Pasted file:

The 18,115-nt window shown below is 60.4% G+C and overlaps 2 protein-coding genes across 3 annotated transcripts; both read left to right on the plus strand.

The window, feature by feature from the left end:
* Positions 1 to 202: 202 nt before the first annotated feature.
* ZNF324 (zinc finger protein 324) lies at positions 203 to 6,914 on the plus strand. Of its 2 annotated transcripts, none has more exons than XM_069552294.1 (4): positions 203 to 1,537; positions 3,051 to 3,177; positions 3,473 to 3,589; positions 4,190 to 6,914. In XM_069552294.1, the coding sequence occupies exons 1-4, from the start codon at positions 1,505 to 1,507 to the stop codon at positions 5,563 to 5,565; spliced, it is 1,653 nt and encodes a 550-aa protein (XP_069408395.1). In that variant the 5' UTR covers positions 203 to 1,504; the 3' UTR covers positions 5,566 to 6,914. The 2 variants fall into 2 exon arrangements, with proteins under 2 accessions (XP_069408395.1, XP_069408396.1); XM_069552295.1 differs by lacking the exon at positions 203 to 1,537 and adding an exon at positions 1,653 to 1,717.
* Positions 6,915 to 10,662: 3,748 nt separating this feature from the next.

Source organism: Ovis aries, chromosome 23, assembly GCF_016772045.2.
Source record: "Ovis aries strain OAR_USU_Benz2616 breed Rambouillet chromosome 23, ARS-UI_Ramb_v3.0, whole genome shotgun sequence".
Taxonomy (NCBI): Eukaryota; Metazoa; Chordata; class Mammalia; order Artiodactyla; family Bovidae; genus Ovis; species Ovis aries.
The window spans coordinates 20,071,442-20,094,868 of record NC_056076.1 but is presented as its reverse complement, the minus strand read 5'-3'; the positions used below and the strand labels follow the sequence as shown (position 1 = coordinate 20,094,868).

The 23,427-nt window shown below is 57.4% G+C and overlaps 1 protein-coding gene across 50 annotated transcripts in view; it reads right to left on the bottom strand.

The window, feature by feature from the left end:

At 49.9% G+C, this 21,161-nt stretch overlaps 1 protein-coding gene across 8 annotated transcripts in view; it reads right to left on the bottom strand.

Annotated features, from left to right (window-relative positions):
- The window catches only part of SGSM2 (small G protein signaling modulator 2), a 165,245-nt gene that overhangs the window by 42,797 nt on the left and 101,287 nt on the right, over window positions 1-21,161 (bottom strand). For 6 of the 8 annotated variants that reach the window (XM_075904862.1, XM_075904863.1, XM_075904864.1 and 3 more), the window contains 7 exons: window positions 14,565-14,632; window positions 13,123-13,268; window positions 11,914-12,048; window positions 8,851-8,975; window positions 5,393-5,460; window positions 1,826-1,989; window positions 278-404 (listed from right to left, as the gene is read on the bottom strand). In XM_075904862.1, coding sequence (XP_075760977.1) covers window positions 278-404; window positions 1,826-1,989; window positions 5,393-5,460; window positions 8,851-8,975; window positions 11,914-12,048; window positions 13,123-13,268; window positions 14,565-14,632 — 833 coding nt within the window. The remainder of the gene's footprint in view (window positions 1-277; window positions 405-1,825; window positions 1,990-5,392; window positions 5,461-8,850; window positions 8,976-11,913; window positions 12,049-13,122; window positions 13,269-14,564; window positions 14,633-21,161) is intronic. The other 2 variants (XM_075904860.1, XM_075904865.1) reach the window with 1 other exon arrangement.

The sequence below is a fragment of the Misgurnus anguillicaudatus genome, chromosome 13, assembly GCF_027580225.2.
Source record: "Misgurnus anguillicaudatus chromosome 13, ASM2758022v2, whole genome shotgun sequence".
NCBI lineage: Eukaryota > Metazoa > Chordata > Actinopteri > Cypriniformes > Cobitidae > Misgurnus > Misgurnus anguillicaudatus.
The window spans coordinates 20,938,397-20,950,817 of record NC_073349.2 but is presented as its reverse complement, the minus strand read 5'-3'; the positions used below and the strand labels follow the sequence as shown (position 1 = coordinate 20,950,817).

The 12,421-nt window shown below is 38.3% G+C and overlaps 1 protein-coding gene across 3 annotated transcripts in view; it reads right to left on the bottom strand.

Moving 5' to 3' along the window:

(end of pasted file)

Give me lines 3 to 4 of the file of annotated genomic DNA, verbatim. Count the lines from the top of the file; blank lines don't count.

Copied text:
* Positions 1 to 202: 202 nt before the first annotated feature.
* ZNF324 (zinc finger protein 324) lies at positions 203 to 6,914 on the plus strand. Of its 2 annotated transcripts, none has more exons than XM_069552294.1 (4): positions 203 to 1,537; positions 3,051 to 3,177; positions 3,473 to 3,589; positions 4,190 to 6,914. In XM_069552294.1, the coding sequence occupies exons 1-4, from the start codon at positions 1,505 to 1,507 to the stop codon at positions 5,563 to 5,565; spliced, it is 1,653 nt and encodes a 550-aa protein (XP_069408395.1). In that variant the 5' UTR covers positions 203 to 1,504; the 3' UTR covers positions 5,566 to 6,914. The 2 variants fall into 2 exon arrangements, with proteins under 2 accessions (XP_069408395.1, XP_069408396.1); XM_069552295.1 differs by lacking the exon at positions 203 to 1,537 and adding an exon at positions 1,653 to 1,717.